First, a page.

Improved Access to the ITS Memory of the World
The International Tracing Service (ITS) enables ever-improving access to the 85 percent of its documents on National Socialist crimes and their victims that has now been digitized. Within the scope of this most recent international workshop in March in Bad Arolsen “Improving Access to the ITS Archives,” staff from the ITS and its copyholding partner organizations from the member states of the ITS governing body, the International Commission, exchanged ideas about the search possibilities on the ITS digital archive.
As early as 2007 the ITS started distributing copies of its ever more digitized archive to its International Commission partner organizations, allowing people around the world to work with the ITS documents. ITS Director Floriane Hohenberg is making plans to have the ITS provide stronger support to the digital archive copyholders in the future: “We intend to organize workshops in regular intervals to improve access for users on an international scale, because we see the ITS as the nucleus of the network around the digital ITS archive and as the provider of knowhow.”
Accordingly, staff from the organizations with a digital archive copy came to Bad Arolsen to take part in a workshop held between 21 and 23 March 2016 and jointly organized by the ITS, the Wiener Library, London, and the United States Holocaust Memorial Museum. This was the second event in a serious of workshops externally funded and planned through 2018 by the three institutions.
Learning from Experience
What are the current challenges for the users of the digital archive? Which search strategies and tools make sense? And how can the copyholders benefit from the experience gained by the ITS tracing teams? These were the focal questions addressed during the event at the ITS. Dr. Henning Borggräfe, provisional head of the ITS Research and Education Branch, opened the workshop with a presentation about the structure of the ITS archive and the current developments of the archive in view of its historical background. The participants formed working groups and, under the guidance of ITS staff, learned about the ITS Central Name Index (CNI) as the original key to its documents, the three primary groups of collections, namely those on concentration camps, ghettos and other places of detention, the group of documents on NS forced labor as well as the group of Allied post-war documents on displacement and emigration of survivors of Nazi persecution. After presentations providing information on these groups of collections, small groups of participants worked on sample searches, the results of which were discussed in the subsequent forum.
“The goal of our workshop series is to have organized exchanges of ideas about the challenges and possibilities of working with the digital archive,“ explained Christine Schmidt, Director of Research at the Wiener Library in London. “There is so much to learn from each other. This second workshop in Bad Arolsen was about working together directly with the staff members of the ITS and sharing solutions. And it worked! Everybody learned from the experience.”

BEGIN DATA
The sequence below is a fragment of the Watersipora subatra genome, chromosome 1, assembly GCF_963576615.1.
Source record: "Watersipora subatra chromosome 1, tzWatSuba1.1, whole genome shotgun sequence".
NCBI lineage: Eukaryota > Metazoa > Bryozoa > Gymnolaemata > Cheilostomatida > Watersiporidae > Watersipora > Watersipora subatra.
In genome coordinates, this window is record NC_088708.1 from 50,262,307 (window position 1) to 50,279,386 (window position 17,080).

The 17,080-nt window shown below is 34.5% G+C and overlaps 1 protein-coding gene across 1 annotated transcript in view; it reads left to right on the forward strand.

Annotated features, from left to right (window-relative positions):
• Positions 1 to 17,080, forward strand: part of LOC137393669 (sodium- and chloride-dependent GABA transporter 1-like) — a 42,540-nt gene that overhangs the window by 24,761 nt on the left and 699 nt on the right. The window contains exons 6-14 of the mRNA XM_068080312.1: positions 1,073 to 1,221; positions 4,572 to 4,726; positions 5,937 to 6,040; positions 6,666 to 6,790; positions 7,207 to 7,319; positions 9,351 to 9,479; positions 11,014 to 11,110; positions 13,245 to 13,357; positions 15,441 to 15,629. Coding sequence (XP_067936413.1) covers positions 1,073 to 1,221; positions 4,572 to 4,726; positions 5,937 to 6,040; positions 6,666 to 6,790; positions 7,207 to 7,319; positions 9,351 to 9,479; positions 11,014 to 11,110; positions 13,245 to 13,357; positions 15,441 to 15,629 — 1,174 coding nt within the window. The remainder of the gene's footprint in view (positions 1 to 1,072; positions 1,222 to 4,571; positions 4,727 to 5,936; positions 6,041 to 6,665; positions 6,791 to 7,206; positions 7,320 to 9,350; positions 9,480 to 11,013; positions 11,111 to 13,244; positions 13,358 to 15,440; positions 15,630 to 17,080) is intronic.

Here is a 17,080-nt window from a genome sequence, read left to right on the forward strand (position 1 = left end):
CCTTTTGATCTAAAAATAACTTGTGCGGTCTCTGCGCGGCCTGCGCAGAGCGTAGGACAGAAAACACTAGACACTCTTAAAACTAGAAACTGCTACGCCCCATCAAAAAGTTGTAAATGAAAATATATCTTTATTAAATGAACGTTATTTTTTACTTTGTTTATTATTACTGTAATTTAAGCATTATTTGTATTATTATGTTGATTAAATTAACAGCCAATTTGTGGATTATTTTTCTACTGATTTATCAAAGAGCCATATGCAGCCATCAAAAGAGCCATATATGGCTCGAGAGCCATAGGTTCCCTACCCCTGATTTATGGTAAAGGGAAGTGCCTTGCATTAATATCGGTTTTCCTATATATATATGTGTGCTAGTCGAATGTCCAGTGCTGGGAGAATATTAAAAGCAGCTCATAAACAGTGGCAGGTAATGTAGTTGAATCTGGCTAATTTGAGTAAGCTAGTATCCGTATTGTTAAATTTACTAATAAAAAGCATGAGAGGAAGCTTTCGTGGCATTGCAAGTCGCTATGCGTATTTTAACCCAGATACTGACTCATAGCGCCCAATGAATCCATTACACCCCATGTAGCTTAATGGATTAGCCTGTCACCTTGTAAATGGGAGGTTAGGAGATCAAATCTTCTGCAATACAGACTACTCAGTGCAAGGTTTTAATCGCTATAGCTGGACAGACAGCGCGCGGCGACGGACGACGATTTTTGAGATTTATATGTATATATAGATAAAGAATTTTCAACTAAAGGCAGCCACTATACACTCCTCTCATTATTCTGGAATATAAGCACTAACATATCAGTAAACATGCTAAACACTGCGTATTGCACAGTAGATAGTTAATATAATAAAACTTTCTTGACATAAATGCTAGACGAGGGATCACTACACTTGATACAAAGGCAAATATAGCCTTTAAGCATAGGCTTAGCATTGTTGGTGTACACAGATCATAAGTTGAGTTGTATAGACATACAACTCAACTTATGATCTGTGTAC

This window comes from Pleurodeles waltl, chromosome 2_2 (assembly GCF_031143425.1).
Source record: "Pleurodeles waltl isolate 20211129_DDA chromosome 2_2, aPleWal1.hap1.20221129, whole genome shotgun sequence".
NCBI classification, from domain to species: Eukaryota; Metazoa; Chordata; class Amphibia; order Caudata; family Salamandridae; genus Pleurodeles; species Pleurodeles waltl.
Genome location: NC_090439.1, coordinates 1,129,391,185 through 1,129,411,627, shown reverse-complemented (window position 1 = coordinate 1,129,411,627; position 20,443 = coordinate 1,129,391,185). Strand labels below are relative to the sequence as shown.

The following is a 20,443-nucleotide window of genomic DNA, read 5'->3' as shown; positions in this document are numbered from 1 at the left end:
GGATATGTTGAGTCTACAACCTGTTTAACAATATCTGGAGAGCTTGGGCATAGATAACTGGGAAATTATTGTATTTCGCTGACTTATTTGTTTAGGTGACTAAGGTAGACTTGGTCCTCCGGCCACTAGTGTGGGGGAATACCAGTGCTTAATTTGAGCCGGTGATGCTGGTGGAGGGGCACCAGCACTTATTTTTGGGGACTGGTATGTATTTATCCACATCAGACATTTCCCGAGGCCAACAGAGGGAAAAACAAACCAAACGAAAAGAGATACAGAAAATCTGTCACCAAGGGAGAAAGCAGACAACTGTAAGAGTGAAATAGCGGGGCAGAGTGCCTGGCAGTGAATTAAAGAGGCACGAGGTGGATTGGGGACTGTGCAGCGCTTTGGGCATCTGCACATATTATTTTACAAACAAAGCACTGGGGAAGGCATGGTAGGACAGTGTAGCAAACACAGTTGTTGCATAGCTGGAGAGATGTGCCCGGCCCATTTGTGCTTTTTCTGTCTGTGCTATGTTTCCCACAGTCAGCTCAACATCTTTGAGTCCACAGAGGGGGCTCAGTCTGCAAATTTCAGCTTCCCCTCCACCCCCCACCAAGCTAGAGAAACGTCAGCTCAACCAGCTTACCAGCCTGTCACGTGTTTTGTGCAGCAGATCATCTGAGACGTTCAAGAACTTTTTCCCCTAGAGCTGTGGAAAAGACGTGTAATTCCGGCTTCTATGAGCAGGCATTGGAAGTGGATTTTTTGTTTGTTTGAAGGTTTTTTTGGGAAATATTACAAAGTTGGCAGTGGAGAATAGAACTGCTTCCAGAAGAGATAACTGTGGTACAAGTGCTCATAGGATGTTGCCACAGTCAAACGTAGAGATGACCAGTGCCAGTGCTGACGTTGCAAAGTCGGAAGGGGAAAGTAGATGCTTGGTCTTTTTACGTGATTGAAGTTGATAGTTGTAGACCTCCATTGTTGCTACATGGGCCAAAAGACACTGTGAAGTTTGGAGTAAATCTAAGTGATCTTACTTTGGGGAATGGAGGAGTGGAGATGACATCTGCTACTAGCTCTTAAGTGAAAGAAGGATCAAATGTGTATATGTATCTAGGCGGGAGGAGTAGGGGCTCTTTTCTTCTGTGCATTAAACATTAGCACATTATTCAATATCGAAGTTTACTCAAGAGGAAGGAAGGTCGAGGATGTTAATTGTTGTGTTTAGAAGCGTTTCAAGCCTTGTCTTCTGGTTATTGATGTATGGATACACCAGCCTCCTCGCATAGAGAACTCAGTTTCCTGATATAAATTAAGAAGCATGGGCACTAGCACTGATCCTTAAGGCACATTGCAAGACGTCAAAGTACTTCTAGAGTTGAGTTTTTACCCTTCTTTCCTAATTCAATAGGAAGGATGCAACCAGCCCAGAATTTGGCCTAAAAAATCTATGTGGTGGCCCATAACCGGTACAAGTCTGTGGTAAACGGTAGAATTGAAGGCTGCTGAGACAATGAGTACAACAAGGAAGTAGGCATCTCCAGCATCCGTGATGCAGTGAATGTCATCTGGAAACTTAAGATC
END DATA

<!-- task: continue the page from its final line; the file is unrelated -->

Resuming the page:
Enormous Research Potential
In his lecture, the British historian Dan Stone emphasized the value of the ITS collections in constituting a major resource for topics that have not yet been sufficiently studied: “The vast documentary holdings of the ITS now permit an unparalleled understanding of individuals’ experiences of the Nazi camps, the Displaced Persons’ (DP) camps after 1945 and international refugee politics in the context of the Cold War.” He presented his three-year research project “Tracing the Holocaust”, which is based on a description of the activities of the ITS and by using select archival collections, intends to illustrate how European history must be viewed as a shared common history, and not merely from a national perspective alone.
The historian Suzanne Brown-Fleming, Director of the Visiting Scholar Programs from the USHMM, presented her current book Nazi Persecution and Postwar Repercussions: The International Tracing Service Archive and Holocaust Research, which offers new insights into decision-making in genocidal settings, the factors that drive it, and its far-reaching consequences. “We copyholders are the ambassadors of the ITS Archive“, Brown-Fleming says. “We have to raise a broader awareness of this unique and significant archive.”
Tailor-made Workshops for Partners
Each of the eleven member states of the International Commission of the ITS is entitled to receive and make publicly available a digital copy in their countries. Currently, seven of the member states have designated partner institutions in their countries that offer users access to the digitized ITS collections.
Representatives of the Centre de Documentation et de Recherche sur la Résistance in Luxemburg, the French Archives Nationales, the Polish Instytut Pamięci Narodowej, Yad Vashem in Jerusalem and a guest from one non-copyholding institution, the Institute of Contemporary History in Munich, participated in the workshop in Bad Arolsen.
The ITS will offer tailor-made workshops for individual digital archive copyholders in the future with the kick-off event, a training workshop for staff of the Polish IPN (Instytut Pamięci Narodowej), which will take place in Warsaw later in 2016.